Saturday, April 2, 2011


Believe it or not, this was inspired by an Oprah show.  Yes, I do watch it occasionally.  Once, when we were going to be in Chicago for a few days, I tried to get in her show.  But she wouldn't return my calls.  She wouldn't even pick up the phone.  In fact I couldn't even get it to RING.  Oh well.

Anyway, she did a show on the topic of happiness.  They featured a town in California, San Luis Obispo, population 44,000, that somehow is considered the happiest town in the U.S.  The people were not affluent and the town was not particularly large.  So what was the reason?  The town had made some changes such as closing the main street to cars to make it pedestrian-friendly.  They put in bike paths/lanes and even offered valet bike-parking.  They widened their sidewalks and encouraged outside seating at the cafes.  All in all, they provided an environment that encouraged the citizens to get outside and interact with their neighbors.

According to studies, happiness IS influenced by salary, but only to a point well below a level that would be considered wealthy.  In fact it would not qualify as upper middle-class.  Beyond that, they said you will find more happiness joining a club, than by increasing your income.   So what is it about a club, wide sidewalks, and bicycles?   People.  Interaction.  Mingling.  Socializing.  Belonging.  What this says to me is that anything that establishes friendship, bonding, common interests with which to connect with others, can raise your level of happiness.

Members of my church are also considered to be generally happy, cheerful people.  In addition to the beliefs that we embrace that give us hope and purpose, we do a LOT of socializing.  We worship in a uniform style worldwide, so that we naturally have much in common with other members wherever we find them.  On our recent cruise to the Caribbean, we sought out the local LDS congregation on the island of Antigua, where we docked on a Sunday.  There we found instant friends.  There we immediately felt welcome, loved, and at home.  We talked the same "language" and shared the same outlook on life.  As a member of this church, we are part of something huge and this would definitely count as that "club" so to speak, that can impact our happiness.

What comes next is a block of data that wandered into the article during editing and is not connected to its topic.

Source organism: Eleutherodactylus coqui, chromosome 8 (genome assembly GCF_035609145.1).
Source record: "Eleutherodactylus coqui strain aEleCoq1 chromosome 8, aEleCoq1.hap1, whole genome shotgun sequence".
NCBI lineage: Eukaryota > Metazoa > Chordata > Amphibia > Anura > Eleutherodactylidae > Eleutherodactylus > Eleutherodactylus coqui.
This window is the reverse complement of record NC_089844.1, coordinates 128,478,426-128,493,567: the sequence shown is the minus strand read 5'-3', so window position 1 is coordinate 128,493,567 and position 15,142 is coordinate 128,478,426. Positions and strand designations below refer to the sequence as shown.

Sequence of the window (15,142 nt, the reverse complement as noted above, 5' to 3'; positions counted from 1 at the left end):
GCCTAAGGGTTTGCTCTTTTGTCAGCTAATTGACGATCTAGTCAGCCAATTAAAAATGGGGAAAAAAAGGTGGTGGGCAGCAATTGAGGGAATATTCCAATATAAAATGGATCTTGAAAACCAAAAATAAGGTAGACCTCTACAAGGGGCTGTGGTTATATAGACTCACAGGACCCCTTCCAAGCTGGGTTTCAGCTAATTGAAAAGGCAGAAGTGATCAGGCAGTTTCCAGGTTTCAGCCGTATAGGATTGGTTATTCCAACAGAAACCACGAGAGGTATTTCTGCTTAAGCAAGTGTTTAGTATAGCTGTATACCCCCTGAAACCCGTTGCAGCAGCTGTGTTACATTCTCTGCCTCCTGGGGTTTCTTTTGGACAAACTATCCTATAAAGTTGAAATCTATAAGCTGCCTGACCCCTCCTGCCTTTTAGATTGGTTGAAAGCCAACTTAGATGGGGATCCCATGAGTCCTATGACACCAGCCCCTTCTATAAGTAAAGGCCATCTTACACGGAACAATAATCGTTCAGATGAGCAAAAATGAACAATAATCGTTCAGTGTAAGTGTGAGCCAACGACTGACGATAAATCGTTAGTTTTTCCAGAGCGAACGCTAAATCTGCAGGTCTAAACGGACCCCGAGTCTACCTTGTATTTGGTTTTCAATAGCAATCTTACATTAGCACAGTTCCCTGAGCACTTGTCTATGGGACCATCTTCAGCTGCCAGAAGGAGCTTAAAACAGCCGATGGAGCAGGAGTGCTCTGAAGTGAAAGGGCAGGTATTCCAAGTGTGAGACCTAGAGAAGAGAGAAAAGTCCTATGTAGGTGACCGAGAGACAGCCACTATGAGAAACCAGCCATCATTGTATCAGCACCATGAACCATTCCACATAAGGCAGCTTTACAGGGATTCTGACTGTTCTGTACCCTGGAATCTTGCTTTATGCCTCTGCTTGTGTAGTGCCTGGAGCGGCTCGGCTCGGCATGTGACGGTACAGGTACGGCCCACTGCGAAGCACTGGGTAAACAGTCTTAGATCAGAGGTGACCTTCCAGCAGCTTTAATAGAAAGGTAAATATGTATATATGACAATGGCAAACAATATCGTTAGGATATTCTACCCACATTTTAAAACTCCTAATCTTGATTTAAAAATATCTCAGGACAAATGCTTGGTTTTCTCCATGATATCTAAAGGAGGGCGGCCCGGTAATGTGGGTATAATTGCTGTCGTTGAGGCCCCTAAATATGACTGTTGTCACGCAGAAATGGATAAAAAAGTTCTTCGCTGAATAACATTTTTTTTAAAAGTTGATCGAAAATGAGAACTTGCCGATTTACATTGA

Bringing this around to the designated topic of this blog, I have discovered that running has expanded my social circles and has created bonds with others who share my love for this sport.  Participating in a group event, particularly on a team, instills a powerful sense of belonging.  A feeling that I matter to others.  The added happiness that running has brought into my already happy life goes beyond the sense of accomplishment and achieving goals, as important as those things are.  It causes interaction with some awesome people!  It has widened my sidewalks.